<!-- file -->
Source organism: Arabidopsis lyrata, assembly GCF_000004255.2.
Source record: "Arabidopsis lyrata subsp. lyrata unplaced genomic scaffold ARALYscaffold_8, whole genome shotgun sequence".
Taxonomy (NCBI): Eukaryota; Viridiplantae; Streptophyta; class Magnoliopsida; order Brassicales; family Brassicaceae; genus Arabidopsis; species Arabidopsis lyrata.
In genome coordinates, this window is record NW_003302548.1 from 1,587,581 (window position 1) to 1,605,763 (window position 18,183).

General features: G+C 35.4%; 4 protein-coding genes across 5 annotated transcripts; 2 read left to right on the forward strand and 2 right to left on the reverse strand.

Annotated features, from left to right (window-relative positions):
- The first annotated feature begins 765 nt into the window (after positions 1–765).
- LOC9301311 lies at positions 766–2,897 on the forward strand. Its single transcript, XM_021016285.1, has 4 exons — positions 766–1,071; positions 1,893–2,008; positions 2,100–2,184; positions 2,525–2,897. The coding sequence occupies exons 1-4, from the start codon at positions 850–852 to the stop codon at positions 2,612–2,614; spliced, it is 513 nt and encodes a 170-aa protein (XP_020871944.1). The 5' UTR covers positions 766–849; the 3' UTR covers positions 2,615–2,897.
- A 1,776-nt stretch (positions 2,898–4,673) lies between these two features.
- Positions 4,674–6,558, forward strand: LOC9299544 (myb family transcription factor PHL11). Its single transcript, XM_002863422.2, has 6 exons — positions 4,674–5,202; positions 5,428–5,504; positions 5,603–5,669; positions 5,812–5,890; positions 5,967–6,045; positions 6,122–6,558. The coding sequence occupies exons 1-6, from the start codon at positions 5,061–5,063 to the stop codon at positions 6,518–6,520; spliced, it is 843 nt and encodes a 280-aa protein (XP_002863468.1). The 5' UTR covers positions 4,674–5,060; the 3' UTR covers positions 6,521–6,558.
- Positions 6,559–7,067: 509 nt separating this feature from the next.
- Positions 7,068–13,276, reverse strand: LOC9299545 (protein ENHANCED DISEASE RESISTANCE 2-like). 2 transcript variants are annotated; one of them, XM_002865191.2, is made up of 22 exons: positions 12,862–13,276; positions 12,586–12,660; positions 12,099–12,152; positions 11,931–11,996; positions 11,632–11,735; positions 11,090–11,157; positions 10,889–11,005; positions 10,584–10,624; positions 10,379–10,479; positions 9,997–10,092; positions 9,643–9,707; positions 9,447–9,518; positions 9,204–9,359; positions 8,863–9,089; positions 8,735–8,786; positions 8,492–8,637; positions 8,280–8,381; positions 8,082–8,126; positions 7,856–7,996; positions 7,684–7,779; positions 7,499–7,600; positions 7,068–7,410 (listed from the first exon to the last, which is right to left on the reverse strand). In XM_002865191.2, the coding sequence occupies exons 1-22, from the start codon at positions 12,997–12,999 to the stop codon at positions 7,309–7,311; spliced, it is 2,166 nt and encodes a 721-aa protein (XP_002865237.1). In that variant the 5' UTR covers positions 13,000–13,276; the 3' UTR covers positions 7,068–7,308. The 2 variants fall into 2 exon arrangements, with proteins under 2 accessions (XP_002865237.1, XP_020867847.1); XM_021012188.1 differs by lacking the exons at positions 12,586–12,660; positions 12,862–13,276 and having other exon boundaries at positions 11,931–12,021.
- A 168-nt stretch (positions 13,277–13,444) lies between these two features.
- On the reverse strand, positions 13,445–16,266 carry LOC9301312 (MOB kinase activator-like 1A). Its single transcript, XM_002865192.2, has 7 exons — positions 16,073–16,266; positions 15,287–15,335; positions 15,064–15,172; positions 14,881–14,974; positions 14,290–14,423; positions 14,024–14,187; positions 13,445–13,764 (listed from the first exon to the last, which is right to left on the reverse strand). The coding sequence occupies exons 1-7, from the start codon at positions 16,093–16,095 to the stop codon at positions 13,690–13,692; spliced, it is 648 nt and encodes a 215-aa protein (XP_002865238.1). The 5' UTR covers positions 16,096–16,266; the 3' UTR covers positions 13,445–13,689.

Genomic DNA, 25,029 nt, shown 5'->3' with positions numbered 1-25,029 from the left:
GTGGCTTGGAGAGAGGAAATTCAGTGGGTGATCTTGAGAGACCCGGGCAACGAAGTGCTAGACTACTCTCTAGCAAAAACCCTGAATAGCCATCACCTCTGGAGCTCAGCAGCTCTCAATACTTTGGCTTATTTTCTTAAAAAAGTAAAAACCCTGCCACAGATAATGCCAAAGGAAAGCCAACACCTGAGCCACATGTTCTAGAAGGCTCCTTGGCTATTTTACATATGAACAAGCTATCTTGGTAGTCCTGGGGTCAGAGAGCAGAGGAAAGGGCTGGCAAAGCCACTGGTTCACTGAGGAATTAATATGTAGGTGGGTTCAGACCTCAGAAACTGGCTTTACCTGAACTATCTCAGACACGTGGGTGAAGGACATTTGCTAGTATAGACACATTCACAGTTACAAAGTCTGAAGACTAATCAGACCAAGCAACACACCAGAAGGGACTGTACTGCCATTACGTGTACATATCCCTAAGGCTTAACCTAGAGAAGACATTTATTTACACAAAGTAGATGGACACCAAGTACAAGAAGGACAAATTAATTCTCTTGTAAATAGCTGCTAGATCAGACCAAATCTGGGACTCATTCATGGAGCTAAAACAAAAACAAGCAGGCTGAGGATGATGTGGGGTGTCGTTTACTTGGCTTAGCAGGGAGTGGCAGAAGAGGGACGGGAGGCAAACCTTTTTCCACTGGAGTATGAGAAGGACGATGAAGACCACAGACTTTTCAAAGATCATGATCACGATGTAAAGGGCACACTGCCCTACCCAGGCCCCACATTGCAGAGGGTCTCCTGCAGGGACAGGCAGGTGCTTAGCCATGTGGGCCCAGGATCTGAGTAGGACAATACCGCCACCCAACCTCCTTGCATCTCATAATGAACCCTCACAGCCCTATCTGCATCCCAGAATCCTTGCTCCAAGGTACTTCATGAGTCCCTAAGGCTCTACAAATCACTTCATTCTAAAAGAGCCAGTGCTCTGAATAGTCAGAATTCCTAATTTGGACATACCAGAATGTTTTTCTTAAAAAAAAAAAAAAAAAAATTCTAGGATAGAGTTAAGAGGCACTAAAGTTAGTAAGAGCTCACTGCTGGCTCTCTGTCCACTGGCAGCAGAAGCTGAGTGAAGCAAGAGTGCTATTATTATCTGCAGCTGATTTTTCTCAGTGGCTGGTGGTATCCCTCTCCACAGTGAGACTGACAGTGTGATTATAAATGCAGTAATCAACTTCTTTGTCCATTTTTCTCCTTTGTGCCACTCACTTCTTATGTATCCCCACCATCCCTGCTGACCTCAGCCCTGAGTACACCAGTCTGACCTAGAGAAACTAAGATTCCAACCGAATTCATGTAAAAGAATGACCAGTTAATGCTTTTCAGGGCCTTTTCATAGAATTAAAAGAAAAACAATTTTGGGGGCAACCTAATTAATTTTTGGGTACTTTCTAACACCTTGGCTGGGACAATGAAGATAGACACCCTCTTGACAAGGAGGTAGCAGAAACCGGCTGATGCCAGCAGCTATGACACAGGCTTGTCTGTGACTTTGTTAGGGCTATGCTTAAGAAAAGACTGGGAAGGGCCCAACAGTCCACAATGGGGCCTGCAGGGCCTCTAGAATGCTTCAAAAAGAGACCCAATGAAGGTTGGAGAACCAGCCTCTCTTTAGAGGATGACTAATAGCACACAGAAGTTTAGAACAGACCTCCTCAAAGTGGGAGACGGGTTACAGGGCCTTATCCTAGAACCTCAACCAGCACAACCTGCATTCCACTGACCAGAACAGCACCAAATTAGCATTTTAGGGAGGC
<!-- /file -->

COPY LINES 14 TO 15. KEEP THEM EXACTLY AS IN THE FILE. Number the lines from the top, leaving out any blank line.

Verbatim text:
- On the reverse strand, positions 13,445–16,266 carry LOC9301312 (MOB kinase activator-like 1A). Its single transcript, XM_002865192.2, has 7 exons — positions 16,073–16,266; positions 15,287–15,335; positions 15,064–15,172; positions 14,881–14,974; positions 14,290–14,423; positions 14,024–14,187; positions 13,445–13,764 (listed from the first exon to the last, which is right to left on the reverse strand). The coding sequence occupies exons 1-7, from the start codon at positions 16,093–16,095 to the stop codon at positions 13,690–13,692; spliced, it is 648 nt and encodes a 215-aa protein (XP_002865238.1). The 5' UTR covers positions 16,096–16,266; the 3' UTR covers positions 13,445–13,689.

Genomic DNA, 25,029 nt, shown 5'->3' with positions numbered 1-25,029 from the left: